Post-traumatic stress disorder (PTSD) is the most common mental health condition among responders to the World Trade Center (WTC) disaster on September 11, 2001. Persons with PTSD suffer from increased levels of comorbidities including cardiovascular disease, obesity, depression, cognitive decline and mortality. Systemic inflammation a characteristic pathogenesis of many chronic diseases including cardiovascular disease, obesity and the metabolic syndrome (MetS) is also highly prevalent among those suffering from PTSD. Medical interventions have been challenged by the multitude of psychological and physiological symptoms, thus lifestyle approaches are crucial to reduce the public health burden of this multifactorial mental health condition. Healthful lifestyle interventions including diet and physical activity (PA) are excellent strategies as dietary factors play strong roles in the prevention of systemic inflammation, chronic disease and markers of MetS associated with PTSD. It is therefore imperative to widen the therapeutic choices for our aging WTC responders by providing a lifestyle medicine approach along with the excellent clinical care. There is considerable scientific evidence that adherence to the Mediterranean dietary pattern (MedDiet) is linked to lower risk and incidence of mortality from chronic metabolic diseases due to its emphasis on high anti- inflammatory and high antioxidant content of heart healthy foods like fruits, vegetables, olive oil, beans, nuts, legumes, herbs, spices, and whole grains. Despite the high prevalence of PTSD and related chronic diseases among the WTC responders, lifestyle interventions, especially emphasizing the MedDiet with a physical activity component have not yet been implemented. The World Trade Center Health Program (WTC-HP) In Long Island affords the unique opportunity to test the feasibility of a MedDiet intervention through a pilot randomized control trial (RCT) among WTC responders with PTSD who are overweight and obese. Utilizing several previously tested intervention modalities, including individual nutrition counseling, group meetings, and education through smart phone, we will: 1) test the feasibility and acceptability of an 8-week high dose and high fidelity nutrition intervention with a PA component with a total of 60 responders (30 MedDiet and 30 treatment as usual); 2) assess within and between group changes in dietary intake, MedDiet score and PA; and 3) assess within and between group changes in body weight, inflammatory biomarkers and prevalence of MetS and explore potential moderating effects of changes in MetS, body weight, or MedDiet on changes in systemic inflammatory biomarkers. The findings of this lifestyle intervention will inform the WTC-HP's extensive research and clinical efforts with the potential to provide an excellent preventive care model to reduce inflammation and weight among WTC responders with PTSD.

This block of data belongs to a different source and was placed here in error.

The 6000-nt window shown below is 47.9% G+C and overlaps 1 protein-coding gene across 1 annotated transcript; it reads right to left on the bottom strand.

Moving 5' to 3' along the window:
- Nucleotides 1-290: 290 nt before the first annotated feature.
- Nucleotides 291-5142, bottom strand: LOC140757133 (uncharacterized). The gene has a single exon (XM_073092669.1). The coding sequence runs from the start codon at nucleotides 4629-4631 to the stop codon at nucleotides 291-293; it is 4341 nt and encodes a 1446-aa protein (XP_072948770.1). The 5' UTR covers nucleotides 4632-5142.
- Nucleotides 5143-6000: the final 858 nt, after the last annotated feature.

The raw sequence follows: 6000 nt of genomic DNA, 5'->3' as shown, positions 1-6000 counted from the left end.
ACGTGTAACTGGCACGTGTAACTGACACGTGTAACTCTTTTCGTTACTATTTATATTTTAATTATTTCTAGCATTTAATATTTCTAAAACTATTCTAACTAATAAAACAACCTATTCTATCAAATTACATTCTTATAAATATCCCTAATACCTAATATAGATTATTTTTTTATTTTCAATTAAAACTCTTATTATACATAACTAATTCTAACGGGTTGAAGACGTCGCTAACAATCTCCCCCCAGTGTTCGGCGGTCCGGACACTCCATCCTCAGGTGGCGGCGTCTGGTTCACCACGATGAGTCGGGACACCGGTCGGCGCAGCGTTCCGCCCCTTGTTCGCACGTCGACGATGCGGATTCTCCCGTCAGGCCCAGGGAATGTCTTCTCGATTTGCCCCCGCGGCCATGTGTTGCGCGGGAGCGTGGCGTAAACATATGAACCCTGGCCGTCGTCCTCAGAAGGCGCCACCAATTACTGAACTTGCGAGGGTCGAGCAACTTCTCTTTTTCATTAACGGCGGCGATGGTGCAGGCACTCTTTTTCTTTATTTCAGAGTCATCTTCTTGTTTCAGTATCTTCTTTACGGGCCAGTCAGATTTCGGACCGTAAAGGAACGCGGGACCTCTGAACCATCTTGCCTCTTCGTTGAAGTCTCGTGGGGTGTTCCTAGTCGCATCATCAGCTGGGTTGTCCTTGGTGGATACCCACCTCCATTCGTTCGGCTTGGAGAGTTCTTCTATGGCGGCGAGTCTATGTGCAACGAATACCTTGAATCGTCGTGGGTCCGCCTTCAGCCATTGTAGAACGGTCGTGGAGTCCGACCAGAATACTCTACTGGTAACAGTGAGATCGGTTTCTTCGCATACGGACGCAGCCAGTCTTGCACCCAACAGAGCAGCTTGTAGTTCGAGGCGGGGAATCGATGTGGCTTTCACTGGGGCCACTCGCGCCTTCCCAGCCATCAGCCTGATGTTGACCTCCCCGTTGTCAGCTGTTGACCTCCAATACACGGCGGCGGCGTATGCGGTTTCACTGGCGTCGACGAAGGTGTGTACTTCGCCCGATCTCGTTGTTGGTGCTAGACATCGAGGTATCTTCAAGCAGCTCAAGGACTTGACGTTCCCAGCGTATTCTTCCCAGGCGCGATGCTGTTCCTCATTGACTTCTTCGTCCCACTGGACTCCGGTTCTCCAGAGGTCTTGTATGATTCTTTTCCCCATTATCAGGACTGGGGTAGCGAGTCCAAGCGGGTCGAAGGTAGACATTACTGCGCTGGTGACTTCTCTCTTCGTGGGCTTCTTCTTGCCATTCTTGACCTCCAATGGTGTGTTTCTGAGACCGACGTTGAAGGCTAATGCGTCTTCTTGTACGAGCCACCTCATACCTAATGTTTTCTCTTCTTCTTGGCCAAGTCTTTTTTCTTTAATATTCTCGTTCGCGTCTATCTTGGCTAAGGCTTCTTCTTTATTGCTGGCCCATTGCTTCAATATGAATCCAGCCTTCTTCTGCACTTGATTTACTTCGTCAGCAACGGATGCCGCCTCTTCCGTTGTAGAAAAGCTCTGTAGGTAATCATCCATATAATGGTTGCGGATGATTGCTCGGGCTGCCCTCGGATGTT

Public Health Relevance

PI: Arcan, Chrisa Project Narrative The goal of this randomized control trial (RCT) is to test the feasibility and acceptability of a lifestyle intervention with a focus on implementing a high dose Mediterranean Diet protocol with physical activity to reduce system inflammation and body weight among WTC first responders suffering from PTSD. The findings of this study will demonstrate the suitability of the proposed approach to reduce comorbidities among similar populations exposed to traumatic events; the findings will also inform the World Trace Center Health Program's extensive research and clinical efforts with the potential to provide preventive care model to reduce systemic inflammation and related chronic disease among WTC responders with PTSD.

National Institute of Health (NIH)
National Institute for Occupational Safety and Health (NIOSH)
Research Project--Cooperative Agreements (U01)
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Special Emphasis Panel (ZOH1)
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Yiin, James
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State University New York Stony Brook
Stony Brook
United States
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